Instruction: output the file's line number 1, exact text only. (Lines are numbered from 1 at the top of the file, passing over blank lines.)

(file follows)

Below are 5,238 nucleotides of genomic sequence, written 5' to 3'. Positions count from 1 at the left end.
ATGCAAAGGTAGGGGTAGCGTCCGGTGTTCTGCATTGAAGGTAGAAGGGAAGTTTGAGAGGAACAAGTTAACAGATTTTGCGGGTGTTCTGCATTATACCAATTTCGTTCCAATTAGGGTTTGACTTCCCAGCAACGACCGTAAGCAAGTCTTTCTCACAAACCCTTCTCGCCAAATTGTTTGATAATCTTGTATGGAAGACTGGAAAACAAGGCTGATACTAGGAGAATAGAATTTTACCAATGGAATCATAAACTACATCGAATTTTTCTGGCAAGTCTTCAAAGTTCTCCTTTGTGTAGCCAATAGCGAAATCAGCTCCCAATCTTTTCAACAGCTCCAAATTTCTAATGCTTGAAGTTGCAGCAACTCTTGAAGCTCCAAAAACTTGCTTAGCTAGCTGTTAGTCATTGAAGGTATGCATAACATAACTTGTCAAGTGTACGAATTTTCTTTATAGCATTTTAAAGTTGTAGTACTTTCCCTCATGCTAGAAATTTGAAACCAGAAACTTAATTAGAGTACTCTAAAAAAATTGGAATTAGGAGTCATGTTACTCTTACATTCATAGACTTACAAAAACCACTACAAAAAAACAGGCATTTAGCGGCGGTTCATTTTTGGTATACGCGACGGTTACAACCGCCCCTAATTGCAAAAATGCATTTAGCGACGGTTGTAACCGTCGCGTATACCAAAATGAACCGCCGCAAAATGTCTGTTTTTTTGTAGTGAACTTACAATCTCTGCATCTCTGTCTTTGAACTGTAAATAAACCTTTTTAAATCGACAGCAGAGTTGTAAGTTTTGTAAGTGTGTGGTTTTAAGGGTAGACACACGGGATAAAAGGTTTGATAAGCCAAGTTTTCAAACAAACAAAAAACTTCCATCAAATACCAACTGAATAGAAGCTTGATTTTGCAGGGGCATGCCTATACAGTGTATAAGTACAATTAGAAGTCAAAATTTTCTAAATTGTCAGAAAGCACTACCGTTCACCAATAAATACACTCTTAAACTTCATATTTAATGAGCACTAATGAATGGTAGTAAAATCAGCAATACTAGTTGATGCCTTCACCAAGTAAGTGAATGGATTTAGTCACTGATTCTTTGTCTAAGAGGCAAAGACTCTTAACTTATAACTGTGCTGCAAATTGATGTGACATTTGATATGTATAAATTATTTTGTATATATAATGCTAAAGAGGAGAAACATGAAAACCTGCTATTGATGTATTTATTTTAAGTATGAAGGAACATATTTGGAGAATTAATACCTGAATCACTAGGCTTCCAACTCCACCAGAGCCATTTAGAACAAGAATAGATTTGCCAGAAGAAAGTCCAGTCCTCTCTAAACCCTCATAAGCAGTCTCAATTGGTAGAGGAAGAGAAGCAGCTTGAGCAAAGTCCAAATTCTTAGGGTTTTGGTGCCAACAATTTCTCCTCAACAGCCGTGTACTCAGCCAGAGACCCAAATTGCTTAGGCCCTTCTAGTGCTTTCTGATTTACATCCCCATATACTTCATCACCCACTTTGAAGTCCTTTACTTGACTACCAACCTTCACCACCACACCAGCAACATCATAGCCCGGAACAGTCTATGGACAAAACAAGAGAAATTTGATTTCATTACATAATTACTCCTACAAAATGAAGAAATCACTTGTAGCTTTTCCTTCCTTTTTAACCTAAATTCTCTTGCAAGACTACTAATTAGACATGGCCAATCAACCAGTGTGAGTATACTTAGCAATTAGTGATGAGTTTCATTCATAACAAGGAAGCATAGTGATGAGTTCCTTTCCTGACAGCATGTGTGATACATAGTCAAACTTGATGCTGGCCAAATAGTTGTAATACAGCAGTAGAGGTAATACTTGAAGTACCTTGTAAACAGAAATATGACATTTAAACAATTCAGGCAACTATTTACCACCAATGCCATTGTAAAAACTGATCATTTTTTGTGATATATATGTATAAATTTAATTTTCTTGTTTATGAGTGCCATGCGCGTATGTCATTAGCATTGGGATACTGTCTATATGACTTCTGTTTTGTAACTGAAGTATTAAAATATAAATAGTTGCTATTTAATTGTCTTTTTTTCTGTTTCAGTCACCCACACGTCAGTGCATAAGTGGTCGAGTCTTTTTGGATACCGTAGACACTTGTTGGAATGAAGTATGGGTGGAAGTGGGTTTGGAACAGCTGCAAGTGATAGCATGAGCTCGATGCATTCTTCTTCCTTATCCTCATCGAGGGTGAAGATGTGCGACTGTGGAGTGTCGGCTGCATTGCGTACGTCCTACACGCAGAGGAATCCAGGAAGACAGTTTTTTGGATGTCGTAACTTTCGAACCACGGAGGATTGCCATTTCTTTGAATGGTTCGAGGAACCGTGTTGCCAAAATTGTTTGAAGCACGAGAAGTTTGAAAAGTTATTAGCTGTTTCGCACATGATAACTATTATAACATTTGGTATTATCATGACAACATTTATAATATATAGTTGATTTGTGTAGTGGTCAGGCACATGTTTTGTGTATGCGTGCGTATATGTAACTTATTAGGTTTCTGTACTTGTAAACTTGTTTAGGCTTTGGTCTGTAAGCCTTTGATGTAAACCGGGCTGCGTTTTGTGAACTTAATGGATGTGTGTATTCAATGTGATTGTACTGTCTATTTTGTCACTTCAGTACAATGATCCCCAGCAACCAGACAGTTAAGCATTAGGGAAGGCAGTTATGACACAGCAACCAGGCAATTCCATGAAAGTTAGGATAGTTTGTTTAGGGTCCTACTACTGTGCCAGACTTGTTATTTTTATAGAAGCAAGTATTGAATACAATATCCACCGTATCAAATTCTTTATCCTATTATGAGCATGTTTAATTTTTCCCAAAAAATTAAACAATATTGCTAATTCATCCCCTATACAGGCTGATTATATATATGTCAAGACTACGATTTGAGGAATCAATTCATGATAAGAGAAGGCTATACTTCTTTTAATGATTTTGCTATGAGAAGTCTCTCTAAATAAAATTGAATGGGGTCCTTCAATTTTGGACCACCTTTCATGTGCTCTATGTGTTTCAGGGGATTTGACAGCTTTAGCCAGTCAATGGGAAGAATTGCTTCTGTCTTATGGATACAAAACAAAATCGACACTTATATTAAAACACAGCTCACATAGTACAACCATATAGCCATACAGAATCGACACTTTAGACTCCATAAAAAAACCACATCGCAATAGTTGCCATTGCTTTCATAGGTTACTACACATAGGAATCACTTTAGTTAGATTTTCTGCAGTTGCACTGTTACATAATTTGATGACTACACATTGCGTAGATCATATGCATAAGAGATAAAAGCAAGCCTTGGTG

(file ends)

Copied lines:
Below are 5,238 nucleotides of genomic sequence, written 5' to 3'. Positions count from 1 at the left end.